Go west, young tree! A study published Wednesday in Science Advances finds the trees of eastern American forests are on the move—and none too slowly, either. The study looked at 86 tree species between 1980 and 2015, Smithsonian reports. Over those 35 years, 73% of the trees saw their population centers move westward, and 62% saw them move northward. According to Science Alert, westbound trees moved by about 9.5 miles per decade; northward trees moved about 6.8 miles per decade. The trees themselves weren't moving, Groot-style; instead their population centers shifted as saplings sprouted up in new areas and trees in older areas died off, the Atlantic explains.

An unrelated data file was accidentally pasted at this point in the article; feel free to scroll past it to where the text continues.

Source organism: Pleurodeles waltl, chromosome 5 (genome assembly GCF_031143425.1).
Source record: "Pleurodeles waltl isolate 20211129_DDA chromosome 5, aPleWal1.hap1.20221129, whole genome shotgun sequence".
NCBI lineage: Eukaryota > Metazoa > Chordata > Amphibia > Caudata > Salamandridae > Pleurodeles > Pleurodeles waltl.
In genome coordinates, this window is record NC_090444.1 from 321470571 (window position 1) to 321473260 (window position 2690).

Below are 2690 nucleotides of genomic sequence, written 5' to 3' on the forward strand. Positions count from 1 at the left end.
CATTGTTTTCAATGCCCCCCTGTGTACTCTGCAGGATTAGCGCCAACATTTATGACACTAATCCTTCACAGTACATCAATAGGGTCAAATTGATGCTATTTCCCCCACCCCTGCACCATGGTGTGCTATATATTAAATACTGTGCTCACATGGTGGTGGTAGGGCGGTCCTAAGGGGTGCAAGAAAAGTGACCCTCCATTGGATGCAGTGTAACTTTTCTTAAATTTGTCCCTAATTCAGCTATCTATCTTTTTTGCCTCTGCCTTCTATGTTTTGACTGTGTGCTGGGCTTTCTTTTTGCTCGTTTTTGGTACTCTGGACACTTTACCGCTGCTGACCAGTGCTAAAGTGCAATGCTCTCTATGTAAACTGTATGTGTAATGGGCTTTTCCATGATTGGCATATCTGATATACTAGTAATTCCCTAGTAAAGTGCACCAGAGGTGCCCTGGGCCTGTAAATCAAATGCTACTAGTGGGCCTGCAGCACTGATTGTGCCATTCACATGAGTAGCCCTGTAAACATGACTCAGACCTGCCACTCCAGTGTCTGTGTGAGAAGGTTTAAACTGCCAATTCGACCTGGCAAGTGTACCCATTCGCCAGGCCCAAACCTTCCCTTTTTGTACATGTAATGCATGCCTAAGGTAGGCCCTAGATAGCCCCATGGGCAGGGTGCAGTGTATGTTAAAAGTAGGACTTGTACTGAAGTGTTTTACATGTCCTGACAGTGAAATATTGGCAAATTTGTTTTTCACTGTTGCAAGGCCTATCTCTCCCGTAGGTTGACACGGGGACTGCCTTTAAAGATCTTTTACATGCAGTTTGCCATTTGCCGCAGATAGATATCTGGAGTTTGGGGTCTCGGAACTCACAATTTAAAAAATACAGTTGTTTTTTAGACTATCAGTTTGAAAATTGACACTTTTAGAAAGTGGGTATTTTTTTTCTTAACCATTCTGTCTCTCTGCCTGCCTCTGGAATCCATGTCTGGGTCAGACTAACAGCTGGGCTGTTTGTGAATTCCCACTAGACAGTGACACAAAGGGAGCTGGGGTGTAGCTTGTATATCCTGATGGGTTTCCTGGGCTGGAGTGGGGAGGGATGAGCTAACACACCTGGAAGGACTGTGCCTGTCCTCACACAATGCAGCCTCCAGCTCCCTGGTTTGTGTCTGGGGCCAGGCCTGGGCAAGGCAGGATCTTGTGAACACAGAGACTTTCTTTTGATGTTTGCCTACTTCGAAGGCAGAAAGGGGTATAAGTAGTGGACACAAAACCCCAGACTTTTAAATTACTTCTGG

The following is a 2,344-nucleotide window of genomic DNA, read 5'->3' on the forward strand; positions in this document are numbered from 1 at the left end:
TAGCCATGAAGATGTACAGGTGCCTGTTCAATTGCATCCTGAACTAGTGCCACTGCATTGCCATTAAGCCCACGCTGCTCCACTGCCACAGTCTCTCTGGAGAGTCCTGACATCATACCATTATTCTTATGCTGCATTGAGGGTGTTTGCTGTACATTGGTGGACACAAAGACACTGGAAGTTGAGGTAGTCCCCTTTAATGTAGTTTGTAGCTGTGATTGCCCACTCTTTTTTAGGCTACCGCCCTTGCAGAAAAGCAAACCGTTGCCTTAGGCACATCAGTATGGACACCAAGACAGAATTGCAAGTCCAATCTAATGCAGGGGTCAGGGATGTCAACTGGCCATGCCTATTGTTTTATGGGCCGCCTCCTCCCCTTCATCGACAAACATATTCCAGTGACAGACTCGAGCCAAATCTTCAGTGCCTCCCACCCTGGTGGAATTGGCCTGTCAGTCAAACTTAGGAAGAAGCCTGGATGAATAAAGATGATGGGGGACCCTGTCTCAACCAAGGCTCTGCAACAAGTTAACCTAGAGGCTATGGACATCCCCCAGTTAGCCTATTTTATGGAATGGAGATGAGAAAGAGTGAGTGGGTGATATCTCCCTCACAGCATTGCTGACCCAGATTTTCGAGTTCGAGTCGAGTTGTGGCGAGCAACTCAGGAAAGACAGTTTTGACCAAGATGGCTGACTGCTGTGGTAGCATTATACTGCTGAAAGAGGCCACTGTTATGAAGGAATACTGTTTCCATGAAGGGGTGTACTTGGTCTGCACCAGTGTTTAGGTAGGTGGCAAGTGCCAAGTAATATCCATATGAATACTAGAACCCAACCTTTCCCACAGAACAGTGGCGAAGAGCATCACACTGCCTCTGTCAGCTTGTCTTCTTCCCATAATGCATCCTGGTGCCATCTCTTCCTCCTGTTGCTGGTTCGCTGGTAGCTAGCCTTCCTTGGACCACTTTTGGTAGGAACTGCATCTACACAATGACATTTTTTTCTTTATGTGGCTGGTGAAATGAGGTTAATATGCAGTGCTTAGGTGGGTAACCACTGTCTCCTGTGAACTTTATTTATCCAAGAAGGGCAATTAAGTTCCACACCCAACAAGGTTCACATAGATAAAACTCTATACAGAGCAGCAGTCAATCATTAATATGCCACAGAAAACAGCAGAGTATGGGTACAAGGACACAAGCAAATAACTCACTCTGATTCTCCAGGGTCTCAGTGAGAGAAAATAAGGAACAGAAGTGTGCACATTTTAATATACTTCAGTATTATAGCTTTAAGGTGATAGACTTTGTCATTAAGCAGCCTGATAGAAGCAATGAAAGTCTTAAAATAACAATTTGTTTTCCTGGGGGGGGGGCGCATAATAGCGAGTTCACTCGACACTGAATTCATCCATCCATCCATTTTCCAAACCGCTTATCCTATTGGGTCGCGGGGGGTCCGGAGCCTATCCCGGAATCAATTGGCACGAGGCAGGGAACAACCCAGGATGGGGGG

Scientists have long expected tree populations to move north in search of cooler temperatures as the effects of climate change increase. However, the move west was unexpected—and difficult to explain. “When the result came out that trees are moving westward, our eyeballs opened wide," study author Songlin Fei says. "Like, ‘Wow, what’s going on with this?'" Researchers hypothesize that climate change-related shifts in precipitation are causing the westward movement. The Great Plains have received much more precipitation than normal over the past few decades, while the Southeast has received much less. But, the researchers admit precipitation can only account for about 20% of the westward movement. (Newly discovered forests could cover 60% of Australia.)